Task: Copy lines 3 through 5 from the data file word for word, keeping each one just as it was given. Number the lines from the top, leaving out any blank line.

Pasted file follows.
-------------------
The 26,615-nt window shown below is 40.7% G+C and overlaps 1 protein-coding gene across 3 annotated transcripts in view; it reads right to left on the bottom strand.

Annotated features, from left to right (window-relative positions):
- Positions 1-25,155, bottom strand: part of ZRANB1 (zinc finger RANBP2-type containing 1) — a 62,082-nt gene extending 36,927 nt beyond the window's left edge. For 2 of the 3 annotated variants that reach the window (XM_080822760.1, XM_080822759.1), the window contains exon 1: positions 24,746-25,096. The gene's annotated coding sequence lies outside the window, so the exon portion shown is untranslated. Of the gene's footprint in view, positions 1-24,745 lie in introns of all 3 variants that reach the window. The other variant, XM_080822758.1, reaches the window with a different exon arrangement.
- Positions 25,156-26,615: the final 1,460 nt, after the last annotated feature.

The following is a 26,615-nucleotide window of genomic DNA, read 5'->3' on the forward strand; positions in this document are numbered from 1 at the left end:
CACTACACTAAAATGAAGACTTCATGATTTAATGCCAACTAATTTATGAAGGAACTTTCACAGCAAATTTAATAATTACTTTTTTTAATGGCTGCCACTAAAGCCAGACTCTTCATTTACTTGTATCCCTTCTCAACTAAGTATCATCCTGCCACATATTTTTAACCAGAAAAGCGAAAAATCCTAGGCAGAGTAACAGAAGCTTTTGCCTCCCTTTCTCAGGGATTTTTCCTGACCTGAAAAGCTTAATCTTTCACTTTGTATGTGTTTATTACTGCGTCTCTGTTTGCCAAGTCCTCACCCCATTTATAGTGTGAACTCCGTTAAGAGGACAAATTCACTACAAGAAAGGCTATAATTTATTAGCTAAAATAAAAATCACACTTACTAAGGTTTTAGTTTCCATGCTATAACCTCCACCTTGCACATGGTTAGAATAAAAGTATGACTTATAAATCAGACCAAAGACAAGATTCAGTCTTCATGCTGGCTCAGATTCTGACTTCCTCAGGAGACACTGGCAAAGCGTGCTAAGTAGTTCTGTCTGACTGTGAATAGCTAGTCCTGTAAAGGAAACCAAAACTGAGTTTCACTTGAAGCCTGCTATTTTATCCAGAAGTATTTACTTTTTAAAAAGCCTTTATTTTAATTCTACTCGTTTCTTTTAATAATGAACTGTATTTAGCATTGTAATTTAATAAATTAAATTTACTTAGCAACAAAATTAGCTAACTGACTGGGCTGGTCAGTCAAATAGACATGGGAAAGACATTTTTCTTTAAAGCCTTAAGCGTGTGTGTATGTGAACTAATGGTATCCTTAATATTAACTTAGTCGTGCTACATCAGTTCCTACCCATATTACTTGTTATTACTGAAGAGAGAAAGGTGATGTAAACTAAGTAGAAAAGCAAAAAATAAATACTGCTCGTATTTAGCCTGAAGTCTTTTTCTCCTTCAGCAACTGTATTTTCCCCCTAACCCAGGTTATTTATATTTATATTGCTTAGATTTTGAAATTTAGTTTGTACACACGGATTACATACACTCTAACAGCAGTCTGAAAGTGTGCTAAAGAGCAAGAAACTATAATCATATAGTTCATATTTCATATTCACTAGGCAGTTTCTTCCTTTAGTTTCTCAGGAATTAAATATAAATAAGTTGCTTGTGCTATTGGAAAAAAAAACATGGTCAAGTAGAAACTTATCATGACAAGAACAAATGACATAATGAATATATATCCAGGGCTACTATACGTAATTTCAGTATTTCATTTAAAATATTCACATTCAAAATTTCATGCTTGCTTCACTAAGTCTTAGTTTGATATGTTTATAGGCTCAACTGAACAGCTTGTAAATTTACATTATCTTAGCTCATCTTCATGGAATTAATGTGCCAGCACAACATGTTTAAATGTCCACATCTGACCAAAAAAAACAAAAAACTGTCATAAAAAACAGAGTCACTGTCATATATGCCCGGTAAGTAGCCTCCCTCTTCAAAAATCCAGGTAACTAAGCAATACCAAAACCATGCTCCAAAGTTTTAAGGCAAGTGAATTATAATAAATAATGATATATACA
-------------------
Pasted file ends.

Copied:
- Positions 1-25,155, bottom strand: part of ZRANB1 (zinc finger RANBP2-type containing 1) — a 62,082-nt gene extending 36,927 nt beyond the window's left edge. For 2 of the 3 annotated variants that reach the window (XM_080822760.1, XM_080822759.1), the window contains exon 1: positions 24,746-25,096. The gene's annotated coding sequence lies outside the window, so the exon portion shown is untranslated. Of the gene's footprint in view, positions 1-24,745 lie in introns of all 3 variants that reach the window. The other variant, XM_080822758.1, reaches the window with a different exon arrangement.
- Positions 25,156-26,615: the final 1,460 nt, after the last annotated feature.

The following is a 26,615-nucleotide window of genomic DNA, read 5'->3' on the forward strand; positions in this document are numbered from 1 at the left end: